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Hoffmann, R. A wiki for the life sciences where authorship matters. Nature Genetics (2008)

Ultrastructural modifications of the platelet plasma membrane in vascular diseases and the effect of a carbochromen derivative as studied by freeze-fracture and computer measurement.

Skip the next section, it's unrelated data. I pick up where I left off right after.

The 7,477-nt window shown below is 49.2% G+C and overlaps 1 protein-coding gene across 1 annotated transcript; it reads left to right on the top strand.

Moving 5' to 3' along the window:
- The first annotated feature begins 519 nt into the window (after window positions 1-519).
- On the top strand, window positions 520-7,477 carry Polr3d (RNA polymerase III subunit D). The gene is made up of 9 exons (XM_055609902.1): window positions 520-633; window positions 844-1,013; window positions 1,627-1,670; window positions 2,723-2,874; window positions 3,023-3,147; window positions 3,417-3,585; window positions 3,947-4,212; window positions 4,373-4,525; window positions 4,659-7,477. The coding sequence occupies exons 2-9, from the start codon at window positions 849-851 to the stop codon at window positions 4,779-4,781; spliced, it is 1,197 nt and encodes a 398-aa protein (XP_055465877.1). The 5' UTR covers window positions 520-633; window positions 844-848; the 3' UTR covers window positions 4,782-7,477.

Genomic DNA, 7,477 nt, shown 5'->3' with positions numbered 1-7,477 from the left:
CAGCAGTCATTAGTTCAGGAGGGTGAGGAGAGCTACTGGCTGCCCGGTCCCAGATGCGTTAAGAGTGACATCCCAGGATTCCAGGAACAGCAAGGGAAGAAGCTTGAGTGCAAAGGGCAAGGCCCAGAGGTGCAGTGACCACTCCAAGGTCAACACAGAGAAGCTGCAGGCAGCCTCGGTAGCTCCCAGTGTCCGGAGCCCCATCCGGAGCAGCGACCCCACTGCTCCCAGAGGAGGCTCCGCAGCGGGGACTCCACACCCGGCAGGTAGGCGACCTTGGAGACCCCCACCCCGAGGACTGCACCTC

A high surface density of the openings of the surface connected canalicular system (SCCS) has been observed in the freeze-fractured plasma membrane of circulating platelets in rabbits fed an atherogenic diet and in hypercholesterolemic type IIa patients. In vitro tests have revealed a correlation between the increased surface density of the SCCS openings and the initial steps of platelet activation. 8-Chlorocarbochromen, a new drug which enhances the in vivo release of prostacyclin from the arterial wall, has been found to be effective in reducing the high surface density of SCCS openings in platelets of rabbits on an atherogenic diet. The present study shows that circulating platelets from patients with peripheral vascular disease present a high surface density of SCCS openings compared to that observed in control subjects. After a single oral administration of 8-chlorocarbochromen, a reduction of the high number of these openings has been observed. Likewise, beta-thromboglobulin levels were found to be high in the patients and to be significantly reduced after oral administration of the drug. This study shows ultrastructural modifications of platelets in conditions related to atherosclerosis and includes data on the effectiveness of 8-chlorocarbochromen in reducing the platelet activation of these patients.[1]


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